Kristen Boss (21:11): I think all of them said some rendition of it’s a dream come true. And I really do think like that is why this business model, I believe is one of the most lucrative business models out there because it really does meet the average, stay at home mom where she’s at and allows her to make money from home, make part-time money from home, relatively easy with a very low barrier of entry. Now I do think it’s really important to bring up this part of the documentary because I do think it’s a conversation that we need to have. There were two women, they interviewed one woman’s name was LaShae. And I thought she was hilarious and I loved her. She was on the onboarding team and, she would be the people to one of the people to call someone on the waitlist and onboard them to starting their business.
Kristen Boss (22:05): And she saw how much money these women were making. And she finally was like, I don’t want to work for corporate. I want a piece of the pie. And I want to be a rep. I want to start my own startup pop-up shop. And she did great. She was successful and, you know, but she said something that I found very interesting. And I’ll tell you what it is in a second, but I also want to talk about another woman. Her name was Jill and I believe she still is with LuLaRoe and she’s having success. She is a Latina woman and she was both of these women said and there was an expert that came onto and I say this because I do believe this is a lesson we need to talk about and something we need to learn collectively in this industry.
Kristen Boss (22:53): And what one of the experts said is that this idea of being a stay-at-home mom and staying home with your kids and building your business from home tends to be touted as the white woman’s dream. It is the white American dream, and it tends to be very racially coded. And I thought that was fascinating because that is something I see as a coach and just being like, why is this a predominantly, like so many white women are drawn to this business model and Jill, one of the gals that they interviewed she’s Latina. She was the one that said, she said, you know, I stick out like a sore thumb. This is totally a white woman’s business. And I think that’s something that is worth exploring and having a conversation about and asking, why is that true? Why is it that she sticks out like a sore thumb?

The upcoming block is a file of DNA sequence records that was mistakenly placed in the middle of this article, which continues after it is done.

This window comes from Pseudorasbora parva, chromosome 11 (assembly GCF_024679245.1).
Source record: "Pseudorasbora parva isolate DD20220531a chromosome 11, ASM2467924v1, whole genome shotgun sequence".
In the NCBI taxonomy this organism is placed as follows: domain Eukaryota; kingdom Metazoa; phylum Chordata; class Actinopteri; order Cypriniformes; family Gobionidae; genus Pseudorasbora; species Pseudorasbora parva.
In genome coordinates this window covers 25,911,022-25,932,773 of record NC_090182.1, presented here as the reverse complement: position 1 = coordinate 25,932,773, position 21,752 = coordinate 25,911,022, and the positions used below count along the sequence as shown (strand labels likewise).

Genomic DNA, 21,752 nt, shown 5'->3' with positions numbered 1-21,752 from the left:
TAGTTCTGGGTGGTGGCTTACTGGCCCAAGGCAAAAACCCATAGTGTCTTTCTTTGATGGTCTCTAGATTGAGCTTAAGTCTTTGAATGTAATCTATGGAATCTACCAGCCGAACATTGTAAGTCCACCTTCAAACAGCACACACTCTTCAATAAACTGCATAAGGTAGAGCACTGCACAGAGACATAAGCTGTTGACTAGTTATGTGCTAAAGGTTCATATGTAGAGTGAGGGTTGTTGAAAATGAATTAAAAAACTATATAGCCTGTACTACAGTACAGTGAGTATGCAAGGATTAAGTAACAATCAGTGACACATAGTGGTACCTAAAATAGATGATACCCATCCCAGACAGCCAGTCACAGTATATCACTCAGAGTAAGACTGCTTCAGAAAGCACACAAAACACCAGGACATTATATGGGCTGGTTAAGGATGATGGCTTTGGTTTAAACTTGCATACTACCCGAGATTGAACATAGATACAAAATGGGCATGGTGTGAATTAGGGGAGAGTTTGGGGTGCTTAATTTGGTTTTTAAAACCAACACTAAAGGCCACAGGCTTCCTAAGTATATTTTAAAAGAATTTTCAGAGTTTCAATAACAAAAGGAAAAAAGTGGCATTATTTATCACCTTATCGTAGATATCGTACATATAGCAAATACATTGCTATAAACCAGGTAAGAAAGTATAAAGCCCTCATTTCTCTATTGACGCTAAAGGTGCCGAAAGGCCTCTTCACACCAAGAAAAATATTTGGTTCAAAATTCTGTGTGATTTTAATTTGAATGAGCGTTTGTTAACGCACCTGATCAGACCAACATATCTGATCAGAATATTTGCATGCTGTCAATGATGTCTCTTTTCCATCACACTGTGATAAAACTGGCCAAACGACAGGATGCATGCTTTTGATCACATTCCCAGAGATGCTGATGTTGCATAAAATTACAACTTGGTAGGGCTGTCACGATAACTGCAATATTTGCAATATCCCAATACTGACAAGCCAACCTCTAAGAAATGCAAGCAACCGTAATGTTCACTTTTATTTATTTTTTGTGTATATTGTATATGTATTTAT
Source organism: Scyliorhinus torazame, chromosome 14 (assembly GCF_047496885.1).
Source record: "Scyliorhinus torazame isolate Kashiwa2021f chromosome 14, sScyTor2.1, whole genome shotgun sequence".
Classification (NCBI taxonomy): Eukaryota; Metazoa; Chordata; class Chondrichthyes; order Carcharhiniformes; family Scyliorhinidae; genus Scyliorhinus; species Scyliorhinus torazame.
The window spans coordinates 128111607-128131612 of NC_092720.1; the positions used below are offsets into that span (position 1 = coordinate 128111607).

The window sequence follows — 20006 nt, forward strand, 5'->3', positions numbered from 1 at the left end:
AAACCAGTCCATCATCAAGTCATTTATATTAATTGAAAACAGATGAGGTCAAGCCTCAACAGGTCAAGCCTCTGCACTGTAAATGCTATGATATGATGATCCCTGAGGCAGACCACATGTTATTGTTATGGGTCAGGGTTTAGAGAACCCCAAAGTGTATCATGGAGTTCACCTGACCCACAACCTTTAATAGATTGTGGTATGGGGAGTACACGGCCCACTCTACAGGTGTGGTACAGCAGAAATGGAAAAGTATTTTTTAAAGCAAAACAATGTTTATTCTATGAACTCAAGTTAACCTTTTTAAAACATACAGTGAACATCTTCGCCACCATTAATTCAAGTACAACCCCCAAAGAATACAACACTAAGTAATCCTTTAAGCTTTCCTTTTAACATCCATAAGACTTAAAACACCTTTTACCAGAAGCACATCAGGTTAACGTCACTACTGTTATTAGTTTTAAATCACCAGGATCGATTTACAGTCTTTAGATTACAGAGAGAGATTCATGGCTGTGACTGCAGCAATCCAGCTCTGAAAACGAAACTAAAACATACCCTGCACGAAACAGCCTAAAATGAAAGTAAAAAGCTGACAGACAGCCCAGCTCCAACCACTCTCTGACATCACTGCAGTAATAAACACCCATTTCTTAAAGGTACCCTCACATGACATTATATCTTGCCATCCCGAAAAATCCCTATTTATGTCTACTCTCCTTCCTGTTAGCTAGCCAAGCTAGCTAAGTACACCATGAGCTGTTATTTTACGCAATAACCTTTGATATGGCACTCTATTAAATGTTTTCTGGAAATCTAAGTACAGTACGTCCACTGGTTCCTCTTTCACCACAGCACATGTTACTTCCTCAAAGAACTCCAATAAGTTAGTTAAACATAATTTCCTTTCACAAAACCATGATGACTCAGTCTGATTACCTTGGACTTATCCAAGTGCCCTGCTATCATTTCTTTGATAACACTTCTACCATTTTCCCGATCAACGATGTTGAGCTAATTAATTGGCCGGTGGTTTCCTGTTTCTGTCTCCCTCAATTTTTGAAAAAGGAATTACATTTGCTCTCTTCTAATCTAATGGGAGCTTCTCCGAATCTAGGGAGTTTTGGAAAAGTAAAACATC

Kristen Boss (23:45): Is it about our messaging and our marketing that speaks mostly to white women? And then LaShae, you know, she won a huge prize and you know, they had a cruise, you know, they earn a cruise and she earned her cruise, but she decided she’s like, I want to go. And she was so sweet about it, but she said, you know, I was just really uncomfortable being out on a boat with all white people and just me kind of by myself, like she and I felt, and she immediately kind of like also felt to add on top of it. She’s like, I love white people. I love white people, but, and I don’t think she had to say that, but the fact that she felt uncomfortable and she didn’t want to go on her trip, it just shows like, okay, so why, why is this the case with minorities?
Kristen Boss (24:32): Why is that the case with women of color? Why did they feel that way? What is, what is going on with the message? And it is because, you know, the stay-at-home mom making money from home tends to be you know, a very white woman vision. And this is, I’m not going to sit here and say, I’ve done all my work about this. This is something I am actively doing work on and I’m still learning. And I’ve been interviewing people on this exact topic, but I really felt it was important to at least share that on this episode and share those two women share their viewpoints because they deserve to be heard. They deserve for us to hear their viewpoints and how they, how they feel that they feel alone, that they, that the LaShae didn’t feel safe enough to be on a cruise ship being herself.